SOA: 'peacemaker' or new battleground?

Large infrastructure vendors recognize the battleground is moving to the middle, and of course, they want to control as much of the SOA middleware space as possible.
Written by Joe McKendrick, Contributing Writer

Marge Breya, senior VP and chief marketing officer over at BEA, just published a piece on SOA's emerging role as "peacemaker" between mudslinging vendors. This is entirely an appropriate view from the "Switzerland" of vendors.

"Remember the days when people were fighting over operating-system APIs (application programming interfaces)? You can almost picture our macho industry icons standing atop their software stacks -- like siege towers -- hurling insults back and forth. Our view is that service-oriented architectures, or SOAs, will bring down these siege tower silos. We often find ourselves in the middle, playing peacemaker among competing platforms, standards and industry peers."

Customers -- who want and need solutions to pressing business problems -- want more solutions, and fewer fireworks, Breya said. She observes that SOA may take the wind out of a lot of this chest-thumping and mudslinging, since it shifts the market emphasis away from enterprise application stacks to the middle.

I have already been speculating in this blog that SOA may eventually take much of the oomph out of mega-ERP. I have spoken with companies (here and here) that have found they could do end-runs around complicated ERP upgrades or investments by moving needed functionality out of their applications and into vendor-neutral service-oriented middleware.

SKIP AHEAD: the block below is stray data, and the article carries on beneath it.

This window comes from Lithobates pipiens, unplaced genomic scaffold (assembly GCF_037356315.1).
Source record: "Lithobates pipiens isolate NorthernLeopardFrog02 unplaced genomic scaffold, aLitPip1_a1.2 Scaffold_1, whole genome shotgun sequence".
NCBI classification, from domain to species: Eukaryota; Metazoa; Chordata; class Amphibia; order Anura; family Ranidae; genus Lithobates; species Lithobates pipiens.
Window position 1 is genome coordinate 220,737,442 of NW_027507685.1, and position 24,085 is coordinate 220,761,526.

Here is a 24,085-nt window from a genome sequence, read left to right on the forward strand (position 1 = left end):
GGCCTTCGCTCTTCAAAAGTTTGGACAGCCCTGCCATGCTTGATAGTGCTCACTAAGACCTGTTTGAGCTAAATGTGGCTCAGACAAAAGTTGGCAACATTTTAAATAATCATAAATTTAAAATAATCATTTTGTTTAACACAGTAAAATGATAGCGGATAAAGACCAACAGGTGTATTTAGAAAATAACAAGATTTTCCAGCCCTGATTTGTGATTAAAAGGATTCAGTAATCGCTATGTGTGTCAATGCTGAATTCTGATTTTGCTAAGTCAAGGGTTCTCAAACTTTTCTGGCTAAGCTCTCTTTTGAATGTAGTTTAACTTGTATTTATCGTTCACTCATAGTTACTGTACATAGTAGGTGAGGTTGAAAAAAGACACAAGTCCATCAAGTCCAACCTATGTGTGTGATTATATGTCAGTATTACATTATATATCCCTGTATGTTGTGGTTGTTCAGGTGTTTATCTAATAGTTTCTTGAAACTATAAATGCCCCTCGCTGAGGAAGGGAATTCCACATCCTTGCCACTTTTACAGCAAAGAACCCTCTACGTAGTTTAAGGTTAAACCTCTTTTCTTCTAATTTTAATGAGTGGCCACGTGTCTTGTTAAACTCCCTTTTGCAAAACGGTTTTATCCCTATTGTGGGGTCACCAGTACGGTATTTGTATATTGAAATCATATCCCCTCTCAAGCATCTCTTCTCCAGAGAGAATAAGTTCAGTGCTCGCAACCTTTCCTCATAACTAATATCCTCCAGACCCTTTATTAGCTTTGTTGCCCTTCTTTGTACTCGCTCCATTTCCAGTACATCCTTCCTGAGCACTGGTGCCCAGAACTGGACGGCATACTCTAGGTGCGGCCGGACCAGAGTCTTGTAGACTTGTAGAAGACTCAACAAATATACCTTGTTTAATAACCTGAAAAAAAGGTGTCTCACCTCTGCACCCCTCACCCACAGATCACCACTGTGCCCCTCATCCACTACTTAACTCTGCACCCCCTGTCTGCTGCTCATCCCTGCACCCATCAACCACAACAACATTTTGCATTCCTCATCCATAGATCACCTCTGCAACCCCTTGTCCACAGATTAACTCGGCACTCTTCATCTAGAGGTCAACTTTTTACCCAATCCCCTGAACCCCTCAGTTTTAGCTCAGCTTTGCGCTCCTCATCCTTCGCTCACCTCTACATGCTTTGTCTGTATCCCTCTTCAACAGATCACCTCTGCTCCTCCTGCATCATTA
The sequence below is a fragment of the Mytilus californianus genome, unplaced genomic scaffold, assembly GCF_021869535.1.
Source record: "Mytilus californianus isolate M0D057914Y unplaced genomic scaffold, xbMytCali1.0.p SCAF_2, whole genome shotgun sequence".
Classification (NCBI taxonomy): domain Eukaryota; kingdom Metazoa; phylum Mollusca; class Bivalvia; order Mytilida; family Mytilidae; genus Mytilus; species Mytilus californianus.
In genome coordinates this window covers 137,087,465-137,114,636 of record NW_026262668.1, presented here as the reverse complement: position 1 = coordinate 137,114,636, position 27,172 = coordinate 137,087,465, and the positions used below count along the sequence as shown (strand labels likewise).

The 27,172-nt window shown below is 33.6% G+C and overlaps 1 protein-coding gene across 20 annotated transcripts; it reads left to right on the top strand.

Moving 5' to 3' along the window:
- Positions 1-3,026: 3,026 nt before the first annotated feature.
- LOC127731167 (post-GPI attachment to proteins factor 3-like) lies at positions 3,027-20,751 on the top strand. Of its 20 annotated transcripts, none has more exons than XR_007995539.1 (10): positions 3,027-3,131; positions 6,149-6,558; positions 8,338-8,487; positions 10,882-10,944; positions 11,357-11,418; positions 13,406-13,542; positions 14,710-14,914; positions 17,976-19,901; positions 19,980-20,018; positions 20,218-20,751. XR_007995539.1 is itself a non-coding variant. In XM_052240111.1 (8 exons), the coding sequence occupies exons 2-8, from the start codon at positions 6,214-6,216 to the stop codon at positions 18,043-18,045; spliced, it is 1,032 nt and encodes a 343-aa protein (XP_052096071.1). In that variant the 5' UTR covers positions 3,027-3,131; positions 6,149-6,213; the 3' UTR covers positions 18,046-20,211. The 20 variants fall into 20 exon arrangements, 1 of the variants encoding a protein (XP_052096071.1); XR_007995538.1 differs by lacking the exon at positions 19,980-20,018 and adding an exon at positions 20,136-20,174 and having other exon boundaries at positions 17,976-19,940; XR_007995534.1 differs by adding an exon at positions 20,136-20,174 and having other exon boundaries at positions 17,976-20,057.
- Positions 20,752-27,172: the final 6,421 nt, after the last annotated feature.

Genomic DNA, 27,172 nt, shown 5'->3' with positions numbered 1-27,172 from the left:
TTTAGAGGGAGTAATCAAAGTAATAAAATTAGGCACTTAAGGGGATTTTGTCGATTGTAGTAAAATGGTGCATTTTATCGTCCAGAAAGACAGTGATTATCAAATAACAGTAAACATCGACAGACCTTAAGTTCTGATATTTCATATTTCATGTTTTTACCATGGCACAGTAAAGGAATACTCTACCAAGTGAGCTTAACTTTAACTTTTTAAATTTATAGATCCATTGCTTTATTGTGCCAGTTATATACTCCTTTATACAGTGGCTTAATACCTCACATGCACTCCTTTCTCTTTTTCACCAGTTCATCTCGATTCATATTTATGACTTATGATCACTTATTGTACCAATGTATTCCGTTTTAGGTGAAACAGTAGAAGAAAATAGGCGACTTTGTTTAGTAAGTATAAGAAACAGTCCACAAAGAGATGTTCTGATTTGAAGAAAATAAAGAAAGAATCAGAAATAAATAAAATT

This is not news to the infrastructure vendors, Oracle, IBM, et al., who see the handwriting on the wall. They recognize the battleground is moving to the middle, and of course, they want to control as much of that space as possible. And, with millions and billions of dollars in their marketing and acquisition war chests, it's unlikely peace will reign in the SOA middle space anytime soon.

Is this a bad thing? Not necessarily. We need as much competition as the market will give us; the time to really get nervous is when vendors start agreeing with each other a little too much. 

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